Emotional Adaptation

When I started in photography, the 50mm lens was the Oldsmobile of optics. It was a solid choice for any chap in khaki who carried his camera in a gadget bag.

Since my first real camera was on loan from my dad, it came with the requisite 50. As soon as I became proficient with the camera, I couldn’t wait to replace the lens something more exciting.

As time went on I built my Canon SLR system to include four bodies and nine lenses, one of which was the original 50. I almost never used it.

Over the years as I climbed the format ladder to ever bigger systems something strange happened. I began to gravitate toward a “normal” focal length.

In the Hasselblad world that was the 80mm lens. As I moved from film to digital I found my way back to the 50mm in the form of an autofocus Canon f/1.8 which is nobody’s consolation prize. From there I went to Nikon and kitted out similarly.

Even going to mirrorless with a Fuji system, the first lens was a 50mm equivalent. The interesting thing about mirrorless is that practically any old or new, manual focus lens can be adapted to work on a modern digital SLR.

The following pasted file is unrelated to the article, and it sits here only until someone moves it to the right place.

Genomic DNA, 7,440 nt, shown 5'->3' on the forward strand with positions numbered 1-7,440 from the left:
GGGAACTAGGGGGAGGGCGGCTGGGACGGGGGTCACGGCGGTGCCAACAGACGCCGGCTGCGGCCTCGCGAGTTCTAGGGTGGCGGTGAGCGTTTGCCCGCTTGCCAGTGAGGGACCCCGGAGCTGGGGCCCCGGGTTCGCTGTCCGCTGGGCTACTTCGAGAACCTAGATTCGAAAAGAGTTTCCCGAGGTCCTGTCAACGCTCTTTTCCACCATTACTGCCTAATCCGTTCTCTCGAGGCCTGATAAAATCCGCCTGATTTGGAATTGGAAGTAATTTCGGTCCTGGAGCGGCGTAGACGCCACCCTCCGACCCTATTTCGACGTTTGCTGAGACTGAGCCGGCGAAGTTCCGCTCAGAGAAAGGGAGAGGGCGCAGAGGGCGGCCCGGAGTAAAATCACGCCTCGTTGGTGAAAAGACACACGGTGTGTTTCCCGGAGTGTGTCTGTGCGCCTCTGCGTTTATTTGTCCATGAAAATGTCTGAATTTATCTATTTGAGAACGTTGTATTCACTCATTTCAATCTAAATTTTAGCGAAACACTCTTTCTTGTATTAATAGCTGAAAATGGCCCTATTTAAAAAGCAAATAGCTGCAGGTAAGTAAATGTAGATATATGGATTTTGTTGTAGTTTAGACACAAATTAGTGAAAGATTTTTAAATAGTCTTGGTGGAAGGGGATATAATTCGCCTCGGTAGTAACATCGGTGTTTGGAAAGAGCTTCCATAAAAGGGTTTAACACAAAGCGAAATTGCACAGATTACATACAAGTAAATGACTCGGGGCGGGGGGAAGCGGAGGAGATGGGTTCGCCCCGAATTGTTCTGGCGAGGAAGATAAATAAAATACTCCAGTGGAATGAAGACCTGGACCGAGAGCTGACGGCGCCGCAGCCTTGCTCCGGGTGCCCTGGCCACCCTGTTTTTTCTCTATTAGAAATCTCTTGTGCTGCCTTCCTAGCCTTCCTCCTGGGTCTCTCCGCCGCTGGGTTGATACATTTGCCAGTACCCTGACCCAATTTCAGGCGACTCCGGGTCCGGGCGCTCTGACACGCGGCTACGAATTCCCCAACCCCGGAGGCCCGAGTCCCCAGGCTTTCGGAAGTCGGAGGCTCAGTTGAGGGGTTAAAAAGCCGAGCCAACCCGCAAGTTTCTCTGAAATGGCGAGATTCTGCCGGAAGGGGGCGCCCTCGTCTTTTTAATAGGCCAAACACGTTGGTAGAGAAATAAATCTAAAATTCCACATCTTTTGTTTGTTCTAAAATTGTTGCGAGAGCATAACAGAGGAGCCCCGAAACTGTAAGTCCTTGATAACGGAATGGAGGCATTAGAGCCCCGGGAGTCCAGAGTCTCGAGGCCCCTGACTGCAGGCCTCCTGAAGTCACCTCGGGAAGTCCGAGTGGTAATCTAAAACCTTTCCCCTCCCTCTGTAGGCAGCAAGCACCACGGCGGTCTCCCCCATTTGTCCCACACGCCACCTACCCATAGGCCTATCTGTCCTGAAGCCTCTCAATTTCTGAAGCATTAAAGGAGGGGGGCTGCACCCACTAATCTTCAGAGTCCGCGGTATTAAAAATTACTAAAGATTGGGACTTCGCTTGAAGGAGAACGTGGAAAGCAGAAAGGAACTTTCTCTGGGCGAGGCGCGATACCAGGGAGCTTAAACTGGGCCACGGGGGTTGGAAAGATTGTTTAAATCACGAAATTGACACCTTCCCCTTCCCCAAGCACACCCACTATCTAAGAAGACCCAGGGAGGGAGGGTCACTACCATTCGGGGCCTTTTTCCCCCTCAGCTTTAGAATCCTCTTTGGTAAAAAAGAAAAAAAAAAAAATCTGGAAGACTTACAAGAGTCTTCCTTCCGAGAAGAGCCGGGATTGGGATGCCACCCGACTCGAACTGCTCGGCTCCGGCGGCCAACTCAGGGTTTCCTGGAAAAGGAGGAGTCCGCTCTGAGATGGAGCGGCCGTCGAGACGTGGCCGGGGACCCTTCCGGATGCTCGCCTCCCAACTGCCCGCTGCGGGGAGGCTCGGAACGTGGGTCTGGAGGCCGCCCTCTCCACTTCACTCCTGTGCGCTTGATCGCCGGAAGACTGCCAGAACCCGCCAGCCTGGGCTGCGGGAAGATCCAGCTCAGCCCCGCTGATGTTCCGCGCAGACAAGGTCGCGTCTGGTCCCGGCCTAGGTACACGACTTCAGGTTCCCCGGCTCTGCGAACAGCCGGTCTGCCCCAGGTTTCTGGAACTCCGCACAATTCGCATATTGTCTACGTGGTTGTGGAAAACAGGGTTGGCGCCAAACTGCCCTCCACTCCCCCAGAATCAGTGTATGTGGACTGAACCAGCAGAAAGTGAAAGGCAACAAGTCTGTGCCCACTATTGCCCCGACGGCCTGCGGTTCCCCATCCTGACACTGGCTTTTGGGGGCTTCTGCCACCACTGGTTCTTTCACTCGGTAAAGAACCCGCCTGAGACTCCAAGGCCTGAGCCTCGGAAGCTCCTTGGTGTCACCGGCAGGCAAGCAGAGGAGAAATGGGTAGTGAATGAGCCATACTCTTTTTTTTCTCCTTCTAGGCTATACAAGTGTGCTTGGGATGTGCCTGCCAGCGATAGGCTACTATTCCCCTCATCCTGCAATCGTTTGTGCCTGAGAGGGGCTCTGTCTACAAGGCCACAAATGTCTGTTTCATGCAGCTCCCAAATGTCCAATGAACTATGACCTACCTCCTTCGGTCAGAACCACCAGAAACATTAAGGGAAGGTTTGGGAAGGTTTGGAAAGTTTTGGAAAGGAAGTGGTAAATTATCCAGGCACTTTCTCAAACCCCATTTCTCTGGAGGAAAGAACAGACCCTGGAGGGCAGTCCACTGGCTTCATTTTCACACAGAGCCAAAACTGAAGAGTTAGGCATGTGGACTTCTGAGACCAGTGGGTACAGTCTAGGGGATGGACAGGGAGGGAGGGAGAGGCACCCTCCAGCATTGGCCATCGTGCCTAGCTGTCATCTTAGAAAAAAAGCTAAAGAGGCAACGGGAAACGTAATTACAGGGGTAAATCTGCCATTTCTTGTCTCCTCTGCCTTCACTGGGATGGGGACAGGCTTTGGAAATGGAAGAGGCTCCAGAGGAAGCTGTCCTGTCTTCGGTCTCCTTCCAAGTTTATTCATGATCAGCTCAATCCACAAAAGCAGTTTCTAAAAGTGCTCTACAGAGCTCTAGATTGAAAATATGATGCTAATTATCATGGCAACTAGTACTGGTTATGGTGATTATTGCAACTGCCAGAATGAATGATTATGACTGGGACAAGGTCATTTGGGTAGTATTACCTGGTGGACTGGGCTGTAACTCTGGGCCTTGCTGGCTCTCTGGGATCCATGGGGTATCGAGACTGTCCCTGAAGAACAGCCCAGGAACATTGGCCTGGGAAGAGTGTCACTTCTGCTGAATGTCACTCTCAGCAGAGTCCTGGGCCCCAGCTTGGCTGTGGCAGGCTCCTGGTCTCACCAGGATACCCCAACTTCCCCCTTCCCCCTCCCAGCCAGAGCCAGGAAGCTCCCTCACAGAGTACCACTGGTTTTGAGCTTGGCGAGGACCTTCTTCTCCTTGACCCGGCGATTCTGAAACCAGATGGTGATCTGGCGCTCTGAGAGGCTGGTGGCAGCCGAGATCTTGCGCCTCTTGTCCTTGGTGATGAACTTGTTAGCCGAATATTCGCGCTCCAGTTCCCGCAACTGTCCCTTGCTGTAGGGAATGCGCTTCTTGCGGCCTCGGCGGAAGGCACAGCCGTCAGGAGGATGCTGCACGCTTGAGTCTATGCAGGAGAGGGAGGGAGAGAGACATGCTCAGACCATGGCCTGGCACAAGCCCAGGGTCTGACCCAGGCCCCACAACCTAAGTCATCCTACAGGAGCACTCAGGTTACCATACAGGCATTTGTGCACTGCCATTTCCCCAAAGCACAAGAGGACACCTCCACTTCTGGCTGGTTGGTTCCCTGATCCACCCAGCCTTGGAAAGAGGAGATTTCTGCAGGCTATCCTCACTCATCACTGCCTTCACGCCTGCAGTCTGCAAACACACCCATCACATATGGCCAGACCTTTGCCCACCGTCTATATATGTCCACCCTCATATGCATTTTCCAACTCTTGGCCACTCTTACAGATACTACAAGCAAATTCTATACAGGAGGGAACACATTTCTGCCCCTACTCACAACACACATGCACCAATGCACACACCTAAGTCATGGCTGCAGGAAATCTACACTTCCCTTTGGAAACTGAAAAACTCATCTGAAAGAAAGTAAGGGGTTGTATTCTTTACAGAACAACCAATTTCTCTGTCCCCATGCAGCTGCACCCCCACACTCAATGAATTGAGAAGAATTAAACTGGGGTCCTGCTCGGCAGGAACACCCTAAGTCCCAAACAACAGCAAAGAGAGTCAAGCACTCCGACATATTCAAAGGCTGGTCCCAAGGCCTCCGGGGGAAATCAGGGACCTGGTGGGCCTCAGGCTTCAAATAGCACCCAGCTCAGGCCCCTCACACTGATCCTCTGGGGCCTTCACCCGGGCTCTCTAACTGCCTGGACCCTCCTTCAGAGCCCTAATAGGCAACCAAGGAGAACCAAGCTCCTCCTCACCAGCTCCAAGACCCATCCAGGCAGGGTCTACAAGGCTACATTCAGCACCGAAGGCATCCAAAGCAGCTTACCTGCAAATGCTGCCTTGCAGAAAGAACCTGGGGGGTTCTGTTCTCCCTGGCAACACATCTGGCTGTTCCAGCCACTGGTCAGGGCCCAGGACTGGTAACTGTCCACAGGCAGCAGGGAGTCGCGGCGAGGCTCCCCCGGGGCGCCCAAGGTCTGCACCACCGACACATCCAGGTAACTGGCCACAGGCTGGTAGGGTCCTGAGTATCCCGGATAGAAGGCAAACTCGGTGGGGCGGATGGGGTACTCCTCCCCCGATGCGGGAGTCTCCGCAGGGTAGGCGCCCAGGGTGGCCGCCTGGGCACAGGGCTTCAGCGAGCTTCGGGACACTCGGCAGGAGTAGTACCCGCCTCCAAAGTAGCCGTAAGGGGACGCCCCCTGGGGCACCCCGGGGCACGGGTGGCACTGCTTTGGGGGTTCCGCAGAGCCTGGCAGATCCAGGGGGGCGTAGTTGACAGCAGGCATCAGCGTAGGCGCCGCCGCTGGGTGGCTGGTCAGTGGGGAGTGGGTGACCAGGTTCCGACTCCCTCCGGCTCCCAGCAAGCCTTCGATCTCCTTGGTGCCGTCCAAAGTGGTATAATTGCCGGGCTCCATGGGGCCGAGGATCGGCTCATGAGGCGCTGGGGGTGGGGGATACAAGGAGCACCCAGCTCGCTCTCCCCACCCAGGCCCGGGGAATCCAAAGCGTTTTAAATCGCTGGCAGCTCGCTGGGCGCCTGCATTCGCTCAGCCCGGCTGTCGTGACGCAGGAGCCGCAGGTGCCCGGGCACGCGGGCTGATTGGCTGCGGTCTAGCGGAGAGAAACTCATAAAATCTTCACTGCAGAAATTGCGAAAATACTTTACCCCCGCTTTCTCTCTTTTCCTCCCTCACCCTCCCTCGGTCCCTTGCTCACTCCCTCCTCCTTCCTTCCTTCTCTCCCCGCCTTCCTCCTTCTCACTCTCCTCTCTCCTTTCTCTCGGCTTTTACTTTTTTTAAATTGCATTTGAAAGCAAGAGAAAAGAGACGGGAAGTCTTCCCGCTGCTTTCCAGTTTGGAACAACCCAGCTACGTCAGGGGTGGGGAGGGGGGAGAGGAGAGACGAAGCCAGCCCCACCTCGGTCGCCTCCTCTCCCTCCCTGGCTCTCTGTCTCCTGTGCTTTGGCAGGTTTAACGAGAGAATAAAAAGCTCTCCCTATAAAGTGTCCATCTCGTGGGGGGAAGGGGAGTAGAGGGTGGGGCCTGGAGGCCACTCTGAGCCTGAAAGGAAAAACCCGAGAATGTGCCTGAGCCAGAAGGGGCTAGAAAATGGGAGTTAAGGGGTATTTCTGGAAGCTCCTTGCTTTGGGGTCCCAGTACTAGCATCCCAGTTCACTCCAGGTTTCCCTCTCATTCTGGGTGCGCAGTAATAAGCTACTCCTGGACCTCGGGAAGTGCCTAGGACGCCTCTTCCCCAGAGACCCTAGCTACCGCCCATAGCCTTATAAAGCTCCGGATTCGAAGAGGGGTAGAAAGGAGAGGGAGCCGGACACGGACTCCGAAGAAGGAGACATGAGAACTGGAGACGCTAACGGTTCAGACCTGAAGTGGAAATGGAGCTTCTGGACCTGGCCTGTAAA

That brings me back to the starting point that I should have pursued when I first got serious with photography in 1979 in the form of a rare super-fast Canon FD 50mm f/1.2 manual focus lens.

Back then, it might as well have been made out of unobtanium given the cost and limited supply. Today they’re accessible via eBay from sellers in Japan. It turns out that they’re priced just right. That is if your internal economics operate the same way an addict does when scoring.

You can see for yourself how emotion beats rationality in the digital world.

About the author: I am Stephen Kennedy, an experienced photographer with more than 2500 completed sessions in all 50 US states.

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